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Published on February 27, 2013 11:03 • 2,400 views

February 12, 2013

Even though I'm working hard on my deadline for The House of Hades, I always have to make time to read! If anything, it's even more important to read a lot while I'm writing. It fuels my engines and energizes me when I find new good books. Below are some of my recent favorites.







I was lucky enough to get an advanced copy of Siege and Storm, the second in the Grisha Trilogy by Leigh Bardugo. I won't give any spoilers, but I will say this: If you liked Shadow and Bone, you will love Siege and Storm when it comes out in June. And if you haven't read Shadow and Bone yet, go get it! This is a great YA fantasy series set in an alternate Tsarist Russia where magic and technology collide.


I've had The One and Only Ivan on my 'to be read' list for several months, and I'm so glad I read it! A fabulous book for elementary and middle grades (and older), this is probably my favorite animal story since Charlotte's Web -- and I don't make that comparison lightly. Like E.B. White's classic, it is by turns tender, funny, sad and uplifting. It's a quick read -- I'm a slow reader, and I got through it in one day. Ivan the gorilla narrates, and he is a very fine fellow indeed. I loved it. More importantly, I think kids will love it too.



Throne of the Crescent Moon is an adult fantasy set in an alternate Middle East during the golden age of the Caliphate. It richly evokes the world of Ali Baba, Sinbad, and Scheherazade. I love the way Saladin Ahmed creates his story, lovingly portraying his characters and his settings, bringing them all to vivid life. This is another very fast read, because the story moves along at a good clip. The main characters are a ghul hunter (one who searches out and destroys magically summoned demons) a holy warrior dervish who has almost supernatural skill with his sword, and a young nomad girl who has the coolest shape-shifting power you've ever seen. Even this powerful group will have trouble against the evil force that is rising to take the Khalif's throne, however. Since this is an adult fantasy, there is some adult content and some extremely creepy and dark villainy, but nothing that would bother most readers of YA fantasies. If you're ready for a fresh and different sort of fantasy, check it out!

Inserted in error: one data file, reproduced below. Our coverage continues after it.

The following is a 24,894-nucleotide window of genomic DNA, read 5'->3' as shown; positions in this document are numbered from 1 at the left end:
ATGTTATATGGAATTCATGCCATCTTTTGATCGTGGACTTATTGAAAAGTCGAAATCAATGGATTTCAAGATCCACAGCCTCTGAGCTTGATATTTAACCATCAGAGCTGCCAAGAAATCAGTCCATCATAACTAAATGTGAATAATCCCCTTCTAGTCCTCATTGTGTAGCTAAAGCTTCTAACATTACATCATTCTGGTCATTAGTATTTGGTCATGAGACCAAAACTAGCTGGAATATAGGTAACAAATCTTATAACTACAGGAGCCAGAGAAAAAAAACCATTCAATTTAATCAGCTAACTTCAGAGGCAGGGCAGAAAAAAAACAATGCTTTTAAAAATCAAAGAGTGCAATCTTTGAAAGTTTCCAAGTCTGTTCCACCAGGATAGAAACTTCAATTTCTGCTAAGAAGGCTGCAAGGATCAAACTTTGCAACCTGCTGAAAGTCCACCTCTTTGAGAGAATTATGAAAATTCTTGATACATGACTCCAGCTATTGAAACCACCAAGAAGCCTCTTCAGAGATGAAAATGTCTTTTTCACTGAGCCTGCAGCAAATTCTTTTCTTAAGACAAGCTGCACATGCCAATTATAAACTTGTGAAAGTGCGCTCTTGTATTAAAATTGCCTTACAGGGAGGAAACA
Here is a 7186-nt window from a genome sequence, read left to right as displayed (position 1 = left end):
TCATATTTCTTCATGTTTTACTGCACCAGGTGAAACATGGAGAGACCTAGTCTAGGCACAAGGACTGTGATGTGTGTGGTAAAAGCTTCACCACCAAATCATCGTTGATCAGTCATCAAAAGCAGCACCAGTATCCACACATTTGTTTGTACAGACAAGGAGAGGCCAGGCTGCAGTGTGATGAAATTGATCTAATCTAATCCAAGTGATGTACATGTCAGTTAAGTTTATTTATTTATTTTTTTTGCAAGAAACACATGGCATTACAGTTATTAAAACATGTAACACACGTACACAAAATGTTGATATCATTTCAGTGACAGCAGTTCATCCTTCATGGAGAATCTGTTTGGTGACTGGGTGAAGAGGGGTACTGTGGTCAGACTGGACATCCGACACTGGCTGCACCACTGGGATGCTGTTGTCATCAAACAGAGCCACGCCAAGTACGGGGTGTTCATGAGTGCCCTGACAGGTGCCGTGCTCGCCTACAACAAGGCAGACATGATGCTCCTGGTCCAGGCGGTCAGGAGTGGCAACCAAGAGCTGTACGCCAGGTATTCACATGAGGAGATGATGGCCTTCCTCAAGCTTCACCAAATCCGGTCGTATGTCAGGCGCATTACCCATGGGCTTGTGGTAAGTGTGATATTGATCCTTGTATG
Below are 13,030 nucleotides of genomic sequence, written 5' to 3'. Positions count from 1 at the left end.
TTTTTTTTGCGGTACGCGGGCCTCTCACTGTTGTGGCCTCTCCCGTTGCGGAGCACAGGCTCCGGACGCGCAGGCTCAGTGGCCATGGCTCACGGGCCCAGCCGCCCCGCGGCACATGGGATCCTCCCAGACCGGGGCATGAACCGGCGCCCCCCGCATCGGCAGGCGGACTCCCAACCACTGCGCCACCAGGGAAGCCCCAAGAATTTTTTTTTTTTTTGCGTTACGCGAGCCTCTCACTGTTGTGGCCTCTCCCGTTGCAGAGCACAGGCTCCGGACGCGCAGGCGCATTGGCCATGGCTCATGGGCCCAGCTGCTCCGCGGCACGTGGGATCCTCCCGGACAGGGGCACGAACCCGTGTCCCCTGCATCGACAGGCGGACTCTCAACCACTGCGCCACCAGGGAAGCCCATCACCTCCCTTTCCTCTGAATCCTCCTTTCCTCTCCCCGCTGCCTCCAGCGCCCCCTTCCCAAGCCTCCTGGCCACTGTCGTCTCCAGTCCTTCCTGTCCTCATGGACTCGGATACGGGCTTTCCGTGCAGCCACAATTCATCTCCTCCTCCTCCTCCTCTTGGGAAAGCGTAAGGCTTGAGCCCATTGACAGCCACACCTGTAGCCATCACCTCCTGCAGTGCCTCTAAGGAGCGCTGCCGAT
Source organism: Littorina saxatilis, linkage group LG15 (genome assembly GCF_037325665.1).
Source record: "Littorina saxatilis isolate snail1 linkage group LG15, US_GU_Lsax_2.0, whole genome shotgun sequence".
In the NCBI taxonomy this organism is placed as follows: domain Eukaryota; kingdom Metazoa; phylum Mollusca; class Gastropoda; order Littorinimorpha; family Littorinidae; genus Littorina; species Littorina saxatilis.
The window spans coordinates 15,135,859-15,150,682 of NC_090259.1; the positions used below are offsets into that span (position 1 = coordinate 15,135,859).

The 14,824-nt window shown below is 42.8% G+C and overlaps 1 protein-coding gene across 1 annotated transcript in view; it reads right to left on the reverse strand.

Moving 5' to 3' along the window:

I am late to the party with Junot Diaz's work, but wow, what a book! This is realistic adult fiction, with interlocking stories tracing several generations of a Dominican family. I say 'realistic,' though it owes a debt of gratitude to the magic realism of Garcia Marquez and Borges. I knew very little about the Dominican Republic before reading this novel. Now I can't imagine how I got along without the wonderful voices and characters Diaz evokes. He tosses out literary, pop culture, geek, and Dominican Spanish references with equal gusto, and if you don't understand them all, don't worry. Just hang on and enjoy the ride. It all adds up to a rich stew with wonderful, unexpected flavors mixed together.

It's been a while since I read a fantasy trilogy all the way through, back to back. Joe Abercrombie's The First Law series was too compelling not to finish in a single marathon. The first book, The Blade Itself, introduces a cast of well-developed, complex characters throw together in a world loosely based on medieval Europe. At first, it's not entirely clear what the major story line will be. It's also not clear who the good guys and bad guys are -- kind of like real life. If this sounds like A Game of Thrones, well, yes -- the series are very different, but they do share some elements: morally complex protagonists, no easy answers, and a well-rendered world with a long history and many cultures. Logen Ninefingers, the Northern berserker, alone is worth reading about, but he's only one of many great characters. San dan Glokta is the coolest, and definitely the most sympathetic torturer I've ever encountered. If you like fantasy, check it out, and stay with it until the end of the third book. The ending is both satisfying and unexpected.